Mindy Smith
More Than One Moment
By Bill Vordenbaum

Right: Mindy Smith [Photo by Marina Chavez]

Recently, I had the opportunity to do a phone interview with Mindy Smith. Her first album, “One Moment More,” is a passionate effort dealing with several different parts of her life. Every song is about the emotional struggles, challenges, and joys she has dealt with. Her own life has been a struggle, filled with many challenges and occasional joys. She was adopted at birth by a minister and his wife (who was the music director of her husband’s church). She grew up in Smithtown, Long Island. Her greatest musical influence was the woman who adopted her, Sharron Patricia McMahon Smith. She was also influenced by her father, Larry Smith, and her Uncle John Sarno.

Even when other music teachers discouraged Mindy, her mother continued to support her. “She (Sharron) had the most beautiful voice I’ve ever heard. She had the ability to touch people, to move mountains with her voice. If I learned anything from her, it’s to put all of your emotion into your performance.” Unfortunately, Sharron died when Mindy was only 19 years old. She attended college in Cincinnati, OH, and became the lead singer in a band where she co-wrote songs with the other members. She moved to Knoxville, TN with her father, where she learned to sing at open mics and eventually become a formidable acoustic guitar player.

Then, her father remarried and moved to North Carolina. Mindy, with only $300 to her name, and knowing only one person in Nashville decided to take the leap. She struggled through low paying jobs, and eventually persevered. She decided to sign with the well-respected, independent Big Yellow Dog Music. She recorded several demos in the style she wanted and soon got offers from major record companies. She finally decided to sign with Vanguard Records. While she had offers from larger labels, she realized that her songs would be over-produced in a style she would not like. She teamed up with Steve Buckingham (a well-known producer) and eventually mixed “One Moment More” to her liking.

“Come To Jesus” is the most powerful song on the CD. Her vocals expressively evoke the awesome emotion of the song. While there are Christian undertones in her music, she makes it clear that she is not a “holy roller.” She admits that she “is kind of a lousy Christian.” She believes that “God is very forgiving….and the ideal Christian is someone who screws up.” She adds that when she wrote the song, “I was struggling, I was pissed-off! I was tired of losing, and I didn’t understand why. I just thought what would God say to me if He were in the room with me? He answered that question with that song. It was more of a ‘don’t you question me’ kind of song answer.” The song is either embraced or rejected by those who hear it. While I find it a powerful expression of anger and acceptance, some may be turned off by its bold assertion that “Here in Heaven we will wait for your arrival, here in Heaven you will finally understand.” There is a sense of humility in the belief that we as humans cannot fully understand God and His will, at least until we arrive in Heaven. I can see how many right-wing Christians may not accept this viewpoint.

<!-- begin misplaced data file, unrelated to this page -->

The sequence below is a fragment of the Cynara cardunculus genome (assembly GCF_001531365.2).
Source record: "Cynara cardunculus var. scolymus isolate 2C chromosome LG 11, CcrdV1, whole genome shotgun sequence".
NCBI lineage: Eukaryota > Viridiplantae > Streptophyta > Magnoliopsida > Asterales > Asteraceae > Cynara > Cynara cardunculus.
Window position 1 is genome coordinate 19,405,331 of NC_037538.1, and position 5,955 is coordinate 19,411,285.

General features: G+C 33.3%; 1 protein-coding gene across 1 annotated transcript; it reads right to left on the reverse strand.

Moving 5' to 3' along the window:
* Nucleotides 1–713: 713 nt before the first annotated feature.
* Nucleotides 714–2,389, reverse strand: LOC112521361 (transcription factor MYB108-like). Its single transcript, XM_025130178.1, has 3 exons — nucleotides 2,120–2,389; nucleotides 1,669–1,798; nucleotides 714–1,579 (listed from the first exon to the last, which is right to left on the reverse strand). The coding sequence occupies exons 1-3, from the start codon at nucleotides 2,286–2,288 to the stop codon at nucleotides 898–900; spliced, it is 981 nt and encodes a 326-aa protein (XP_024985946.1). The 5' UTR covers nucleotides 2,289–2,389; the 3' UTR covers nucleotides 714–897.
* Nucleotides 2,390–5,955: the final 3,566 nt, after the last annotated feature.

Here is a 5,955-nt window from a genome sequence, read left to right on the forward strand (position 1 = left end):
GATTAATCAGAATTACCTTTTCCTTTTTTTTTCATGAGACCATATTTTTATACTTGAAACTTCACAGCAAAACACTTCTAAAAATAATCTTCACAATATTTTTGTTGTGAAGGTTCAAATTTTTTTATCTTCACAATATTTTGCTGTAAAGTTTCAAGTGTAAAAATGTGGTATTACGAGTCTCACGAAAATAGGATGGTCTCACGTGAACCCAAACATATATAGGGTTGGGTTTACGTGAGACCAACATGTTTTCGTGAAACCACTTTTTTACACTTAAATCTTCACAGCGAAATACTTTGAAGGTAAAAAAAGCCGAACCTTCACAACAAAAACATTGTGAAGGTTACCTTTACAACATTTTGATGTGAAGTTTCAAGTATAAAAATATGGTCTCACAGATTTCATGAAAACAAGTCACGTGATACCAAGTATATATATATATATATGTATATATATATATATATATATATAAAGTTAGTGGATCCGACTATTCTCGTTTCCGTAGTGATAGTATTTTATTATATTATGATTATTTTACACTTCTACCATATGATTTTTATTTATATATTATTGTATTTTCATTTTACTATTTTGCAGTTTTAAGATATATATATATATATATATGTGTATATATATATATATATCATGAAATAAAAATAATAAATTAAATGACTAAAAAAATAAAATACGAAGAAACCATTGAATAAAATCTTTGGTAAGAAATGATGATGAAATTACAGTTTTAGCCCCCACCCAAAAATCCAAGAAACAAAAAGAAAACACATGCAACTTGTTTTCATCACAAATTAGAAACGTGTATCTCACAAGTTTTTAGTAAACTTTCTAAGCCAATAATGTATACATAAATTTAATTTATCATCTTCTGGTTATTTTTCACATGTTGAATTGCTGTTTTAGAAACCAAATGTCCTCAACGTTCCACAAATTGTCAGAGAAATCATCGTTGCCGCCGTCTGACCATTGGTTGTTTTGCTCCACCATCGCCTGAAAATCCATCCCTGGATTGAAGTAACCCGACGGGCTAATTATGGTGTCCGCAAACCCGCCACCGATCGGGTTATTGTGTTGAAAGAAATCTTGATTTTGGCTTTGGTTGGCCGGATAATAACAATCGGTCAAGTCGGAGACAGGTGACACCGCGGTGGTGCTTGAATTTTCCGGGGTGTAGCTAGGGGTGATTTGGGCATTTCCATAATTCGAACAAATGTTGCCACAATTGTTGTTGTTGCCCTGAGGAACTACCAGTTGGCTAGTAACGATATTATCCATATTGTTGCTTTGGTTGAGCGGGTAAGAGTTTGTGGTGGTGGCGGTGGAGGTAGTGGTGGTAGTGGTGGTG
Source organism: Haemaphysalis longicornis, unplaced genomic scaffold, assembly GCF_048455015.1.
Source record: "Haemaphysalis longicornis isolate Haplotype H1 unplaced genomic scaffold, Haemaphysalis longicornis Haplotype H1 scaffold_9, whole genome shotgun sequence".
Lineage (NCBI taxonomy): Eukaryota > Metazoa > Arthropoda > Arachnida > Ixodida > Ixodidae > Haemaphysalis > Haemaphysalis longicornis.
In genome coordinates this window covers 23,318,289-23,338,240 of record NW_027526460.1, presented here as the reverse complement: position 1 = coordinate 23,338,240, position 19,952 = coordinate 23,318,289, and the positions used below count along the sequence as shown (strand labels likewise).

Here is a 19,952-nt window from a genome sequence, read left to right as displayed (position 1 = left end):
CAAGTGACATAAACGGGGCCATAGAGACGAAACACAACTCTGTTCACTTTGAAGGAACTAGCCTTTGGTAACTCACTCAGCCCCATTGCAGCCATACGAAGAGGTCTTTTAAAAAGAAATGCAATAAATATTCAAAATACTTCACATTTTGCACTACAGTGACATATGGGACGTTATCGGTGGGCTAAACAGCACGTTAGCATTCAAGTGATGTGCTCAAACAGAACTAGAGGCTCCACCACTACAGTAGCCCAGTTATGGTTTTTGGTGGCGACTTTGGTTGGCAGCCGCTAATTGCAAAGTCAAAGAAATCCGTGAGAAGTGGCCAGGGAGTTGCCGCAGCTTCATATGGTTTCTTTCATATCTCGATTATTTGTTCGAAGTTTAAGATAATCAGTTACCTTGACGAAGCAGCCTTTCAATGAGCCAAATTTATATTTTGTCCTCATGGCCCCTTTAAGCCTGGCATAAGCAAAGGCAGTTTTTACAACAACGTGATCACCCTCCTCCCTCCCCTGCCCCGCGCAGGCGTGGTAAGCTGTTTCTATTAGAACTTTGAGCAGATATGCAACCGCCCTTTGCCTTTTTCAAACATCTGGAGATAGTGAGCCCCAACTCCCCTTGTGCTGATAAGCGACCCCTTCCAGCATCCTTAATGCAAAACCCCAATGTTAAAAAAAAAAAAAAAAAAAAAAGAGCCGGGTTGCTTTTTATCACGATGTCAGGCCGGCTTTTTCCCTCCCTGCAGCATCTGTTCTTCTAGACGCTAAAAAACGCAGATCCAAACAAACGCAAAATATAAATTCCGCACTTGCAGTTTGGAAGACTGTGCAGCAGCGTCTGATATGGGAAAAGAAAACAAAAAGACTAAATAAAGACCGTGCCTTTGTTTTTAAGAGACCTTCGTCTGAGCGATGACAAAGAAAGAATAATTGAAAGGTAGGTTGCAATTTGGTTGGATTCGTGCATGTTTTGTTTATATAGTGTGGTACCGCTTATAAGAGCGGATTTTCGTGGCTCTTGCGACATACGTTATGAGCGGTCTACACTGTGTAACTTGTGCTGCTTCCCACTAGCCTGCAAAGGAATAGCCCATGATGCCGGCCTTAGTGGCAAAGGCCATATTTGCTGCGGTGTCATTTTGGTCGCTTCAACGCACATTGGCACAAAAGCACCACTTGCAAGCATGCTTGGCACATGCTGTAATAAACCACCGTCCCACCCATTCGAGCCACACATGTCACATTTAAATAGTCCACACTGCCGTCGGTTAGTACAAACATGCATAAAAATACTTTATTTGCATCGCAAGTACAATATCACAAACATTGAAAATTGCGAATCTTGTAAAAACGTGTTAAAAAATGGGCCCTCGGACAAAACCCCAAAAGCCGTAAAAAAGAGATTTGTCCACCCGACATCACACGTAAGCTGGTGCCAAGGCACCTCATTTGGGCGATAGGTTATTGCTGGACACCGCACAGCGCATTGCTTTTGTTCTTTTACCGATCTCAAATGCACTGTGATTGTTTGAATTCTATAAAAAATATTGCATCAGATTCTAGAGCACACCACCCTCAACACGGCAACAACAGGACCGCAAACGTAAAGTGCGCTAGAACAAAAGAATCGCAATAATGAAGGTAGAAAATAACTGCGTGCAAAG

The rest of the CD is full of lush, beautiful arrangements which are full of personal experiences of tragedy and joy which are quite compelling. I particularly enjoyed the introspective “Raggedy Ann,” as well as, the sense of perseverance in “Fighting For It All.” The one song that really stands out, in my opinion, is “Hard To Know.” This song has a sense of angst or anxiety which reminds me of “Out In The Cold” by Tom Petty and the Heartbreakers. Her voice is reminiscent of a refined Suzanne Vega with a hint of Patty Griffin. The subtle vibrato of the guitar part by Will Kimbrough adds a sense of well-produced pop music to a profoundly powerful song. Then, the painfully passionate “One Moment More” deals with the issue of her mother’s passing -- astonishing stuff! Her version of “Jolene” by Dolly Parton is no less impressive. Dolly adds some backing vocals on Mindy’s record, not on the original tribute album ("Just Because I’m A Woman" on Sugar Hill records). I look forward to seeing her at the Austin City Limits Music Festival this weekend (Sunday September 19th on the Heineken Stage from 1:45pm - 2:30pm). If you get a chance to see her, I hope you spend more than one moment thinking about it!